Hey! I’ve got to write about something for my crazy weekend. You know, keep content coming onto my blog just to let all you good people know that I’m still alive and keeping busy. I guess it wasn’t really that hectic. It was just that it was Memorial Day weekend and I got to hear about what other people at work were doing with their 3 days off. Me, I work on all of those Monday holidays now, and as a result of trading days with a co worker, I had to work this Saturday as well. So I got a glorious ONE day weekend to honor our nation’s fallen troops.
But that’s enough about my boring work life, let’s talk about my musical efforts now. On Saturday, I got to pay a visit to the studio at Jack Straw Productions to record my session for Sonarchy. It used to be that this weekly broadcast was done live and it had been like that the three times that I have participated in the program before. That tended to make for a very late evening considering the show’s 12:00 midnight time slot. Now they are all pre-recorded and I guess it’s going to be about three months before this performance actually airs. One nice thing, I found, about such an arrangement is that you don’t have to start until you know you’re ready. I took some to relax after I got all set up and sound checked and we started the show when it felt good to do so. I think it really paid off. I do get really nervous about working with the set up I had. It represents a process I’ve been trying to perfect for a very long time now: generating rhythms through careful synchronization of various time based elements like sequencing, modulations and delay. This can be a tricky thing to pull off live for it can lead to long periods of sounding really monotonous as I try to find the right tuning of frequencies to get something that sounds cool. However, most of this session turned out really nice. I’ll be sure to post on this site when the show is going to finally air so stay tuned.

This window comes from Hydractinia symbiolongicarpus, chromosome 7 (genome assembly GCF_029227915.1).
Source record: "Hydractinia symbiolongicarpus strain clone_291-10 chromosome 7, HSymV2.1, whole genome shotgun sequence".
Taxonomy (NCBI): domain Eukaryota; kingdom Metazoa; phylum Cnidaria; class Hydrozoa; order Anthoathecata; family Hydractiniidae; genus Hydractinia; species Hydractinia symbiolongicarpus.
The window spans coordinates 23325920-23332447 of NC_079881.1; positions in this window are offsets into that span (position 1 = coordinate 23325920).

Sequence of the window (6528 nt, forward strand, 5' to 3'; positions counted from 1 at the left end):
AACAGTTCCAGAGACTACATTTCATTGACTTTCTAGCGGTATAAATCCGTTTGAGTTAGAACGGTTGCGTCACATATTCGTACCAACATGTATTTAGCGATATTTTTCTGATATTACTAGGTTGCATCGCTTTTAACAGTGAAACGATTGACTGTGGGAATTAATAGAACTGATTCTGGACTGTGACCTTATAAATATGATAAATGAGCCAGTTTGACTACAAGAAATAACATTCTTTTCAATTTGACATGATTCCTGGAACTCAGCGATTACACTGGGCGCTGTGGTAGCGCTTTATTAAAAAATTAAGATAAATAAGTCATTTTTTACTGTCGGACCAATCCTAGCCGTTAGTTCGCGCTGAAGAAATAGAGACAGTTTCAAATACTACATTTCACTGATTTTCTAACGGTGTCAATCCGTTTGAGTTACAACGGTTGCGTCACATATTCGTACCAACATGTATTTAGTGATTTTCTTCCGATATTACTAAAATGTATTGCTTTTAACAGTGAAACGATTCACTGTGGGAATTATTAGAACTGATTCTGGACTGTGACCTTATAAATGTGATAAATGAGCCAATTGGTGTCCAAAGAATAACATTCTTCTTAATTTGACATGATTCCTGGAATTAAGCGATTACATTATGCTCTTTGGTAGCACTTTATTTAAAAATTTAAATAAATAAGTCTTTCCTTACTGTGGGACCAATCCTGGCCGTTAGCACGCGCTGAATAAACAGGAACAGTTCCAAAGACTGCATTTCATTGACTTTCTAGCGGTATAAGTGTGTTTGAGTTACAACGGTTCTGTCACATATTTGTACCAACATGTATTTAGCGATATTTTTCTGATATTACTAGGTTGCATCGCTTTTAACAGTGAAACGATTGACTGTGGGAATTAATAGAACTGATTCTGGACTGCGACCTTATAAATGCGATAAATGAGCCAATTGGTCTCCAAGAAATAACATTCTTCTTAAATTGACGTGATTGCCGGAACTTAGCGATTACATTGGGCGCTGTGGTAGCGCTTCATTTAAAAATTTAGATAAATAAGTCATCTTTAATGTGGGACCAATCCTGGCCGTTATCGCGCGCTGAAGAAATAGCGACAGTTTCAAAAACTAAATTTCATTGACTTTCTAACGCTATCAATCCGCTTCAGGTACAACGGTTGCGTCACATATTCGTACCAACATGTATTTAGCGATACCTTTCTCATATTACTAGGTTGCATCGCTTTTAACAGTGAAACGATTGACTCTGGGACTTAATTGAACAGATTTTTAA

And then on Sunday, Tempered Steel got to play at the long running NW Folklife Festival at the Seattle Center. This was kind of a surprise for us. I hadn’t really been paying attention to anything going on at the festival for a really long time. As far as I knew, it was pretty much devoted to music and art of a much more ‘traditional’ nature than anything I’m usually interested in. I do remember that last year, after it was all over and done with, that I heard about things that had happened that were far more outside of normal than I would have expected. I found that intriguing, and wouldn’t you know it, the very next year I get to play. It was Dennis who applied for it, figuring the whole traditional African instrument angle would make us sound like a good act to have. Using kalimbas in their typical way was never what we’ve been about, however. I don’t know if there are any real kalimba purists out there, but if there are, I don’t expect them to really like what we do. And I was a little afraid that if we were going to run into any such purists, this was going to be the place. It turns out that we were kind of stuck on a little stage in back of the opera house that was off the beaten path. We got a few of our friends and acquaintances to show up, but there wasn’t any foot traffic to speak of. I guess the our clash with any kalimba purists will have to be a conflict for another day.